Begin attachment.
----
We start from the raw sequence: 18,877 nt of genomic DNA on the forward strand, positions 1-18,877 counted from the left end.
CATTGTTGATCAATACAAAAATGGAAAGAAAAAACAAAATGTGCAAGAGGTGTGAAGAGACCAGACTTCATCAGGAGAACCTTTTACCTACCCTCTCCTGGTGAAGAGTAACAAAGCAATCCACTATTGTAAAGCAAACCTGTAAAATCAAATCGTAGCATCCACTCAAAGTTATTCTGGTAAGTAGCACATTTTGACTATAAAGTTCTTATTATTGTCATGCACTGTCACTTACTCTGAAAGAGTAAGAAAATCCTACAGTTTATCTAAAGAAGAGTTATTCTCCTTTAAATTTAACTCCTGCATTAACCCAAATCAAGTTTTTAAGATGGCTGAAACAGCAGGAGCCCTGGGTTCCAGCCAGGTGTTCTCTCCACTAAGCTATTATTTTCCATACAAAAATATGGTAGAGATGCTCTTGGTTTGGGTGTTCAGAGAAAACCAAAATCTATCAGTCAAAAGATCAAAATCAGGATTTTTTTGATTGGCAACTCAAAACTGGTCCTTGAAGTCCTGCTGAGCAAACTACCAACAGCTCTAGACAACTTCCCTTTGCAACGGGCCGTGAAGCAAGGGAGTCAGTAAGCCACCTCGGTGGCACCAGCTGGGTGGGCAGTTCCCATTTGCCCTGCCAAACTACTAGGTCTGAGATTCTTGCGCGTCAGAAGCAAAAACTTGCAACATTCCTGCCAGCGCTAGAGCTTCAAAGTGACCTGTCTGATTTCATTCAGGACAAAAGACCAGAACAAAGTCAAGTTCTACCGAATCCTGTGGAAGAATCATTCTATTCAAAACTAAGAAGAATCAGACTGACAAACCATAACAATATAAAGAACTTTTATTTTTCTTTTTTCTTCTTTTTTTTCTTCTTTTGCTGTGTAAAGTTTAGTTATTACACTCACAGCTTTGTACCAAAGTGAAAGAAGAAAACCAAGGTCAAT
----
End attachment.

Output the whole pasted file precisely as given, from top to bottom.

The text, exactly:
We start from the raw sequence: 18,877 nt of genomic DNA on the forward strand, positions 1-18,877 counted from the left end.
CATTGTTGATCAATACAAAAATGGAAAGAAAAAACAAAATGTGCAAGAGGTGTGAAGAGACCAGACTTCATCAGGAGAACCTTTTACCTACCCTCTCCTGGTGAAGAGTAACAAAGCAATCCACTATTGTAAAGCAAACCTGTAAAATCAAATCGTAGCATCCACTCAAAGTTATTCTGGTAAGTAGCACATTTTGACTATAAAGTTCTTATTATTGTCATGCACTGTCACTTACTCTGAAAGAGTAAGAAAATCCTACAGTTTATCTAAAGAAGAGTTATTCTCCTTTAAATTTAACTCCTGCATTAACCCAAATCAAGTTTTTAAGATGGCTGAAACAGCAGGAGCCCTGGGTTCCAGCCAGGTGTTCTCTCCACTAAGCTATTATTTTCCATACAAAAATATGGTAGAGATGCTCTTGGTTTGGGTGTTCAGAGAAAACCAAAATCTATCAGTCAAAAGATCAAAATCAGGATTTTTTTGATTGGCAACTCAAAACTGGTCCTTGAAGTCCTGCTGAGCAAACTACCAACAGCTCTAGACAACTTCCCTTTGCAACGGGCCGTGAAGCAAGGGAGTCAGTAAGCCACCTCGGTGGCACCAGCTGGGTGGGCAGTTCCCATTTGCCCTGCCAAACTACTAGGTCTGAGATTCTTGCGCGTCAGAAGCAAAAACTTGCAACATTCCTGCCAGCGCTAGAGCTTCAAAGTGACCTGTCTGATTTCATTCAGGACAAAAGACCAGAACAAAGTCAAGTTCTACCGAATCCTGTGGAAGAATCATTCTATTCAAAACTAAGAAGAATCAGACTGACAAACCATAACAATATAAAGAACTTTTATTTTTCTTTTTTCTTCTTTTTTTTCTTCTTTTGCTGTGTAAAGTTTAGTTATTACACTCACAGCTTTGTACCAAAGTGAAAGAAGAAAACCAAGGTCAAT